Like his films, the songs of actor-cum-musician Jeff Daniels range from the sublime to the preposterous. First, the characters. The frumpled, hapless dirtbag Flap Horton in Terms of Endearment. The strait-laced businessman whos taken for a violent joy ride in Jonathan Demme's Something Wild. The mustachio'd citizen-soldier Joshua Lawrence Chamberlain in Gettysburg. Jim Carrey's denser half in Dumb & Dumber. The houseboat serial killer in Clint Eastwoods Bloodwork. My Favorite Martian. The Purple Rose of Cairo. Arachnophobia. Good Night, and Good Luck. What a brilliant career. What an idiotic career. What a winning career. "Winning" is also the right word for Daniels' folksy blues songs, which will strike some as bargain-basement A Prairie Home Companion. Not to mention that the guy can't sing a lick, and that his plea to "Forgive Me, Robert Johnson" is a real cringe-inducer. But somewhere between the cheeseball refrains of "If William Shatner Can, I Can Too" and the spare, aching lines of "Middle of the Night" you'll find the real Jeff Daniels, the fine man behind the fine actor. Whatever else you might think of ´em, these are real songs, written by a real, good guy.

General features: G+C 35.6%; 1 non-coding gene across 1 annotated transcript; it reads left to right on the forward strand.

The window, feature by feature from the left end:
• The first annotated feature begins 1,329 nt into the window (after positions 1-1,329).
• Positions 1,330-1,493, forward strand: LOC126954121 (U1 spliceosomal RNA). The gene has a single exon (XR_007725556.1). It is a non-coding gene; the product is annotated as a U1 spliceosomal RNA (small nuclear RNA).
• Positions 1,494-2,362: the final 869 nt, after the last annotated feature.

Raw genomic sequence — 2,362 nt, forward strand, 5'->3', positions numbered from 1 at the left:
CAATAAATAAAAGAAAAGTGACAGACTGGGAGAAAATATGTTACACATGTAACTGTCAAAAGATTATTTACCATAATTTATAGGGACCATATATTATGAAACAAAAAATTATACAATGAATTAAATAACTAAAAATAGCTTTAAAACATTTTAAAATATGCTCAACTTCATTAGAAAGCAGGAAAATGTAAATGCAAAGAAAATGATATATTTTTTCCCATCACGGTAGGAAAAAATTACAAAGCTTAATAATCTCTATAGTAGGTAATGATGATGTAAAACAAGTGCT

Sat., Nov. 10, 8 p.m., 2007
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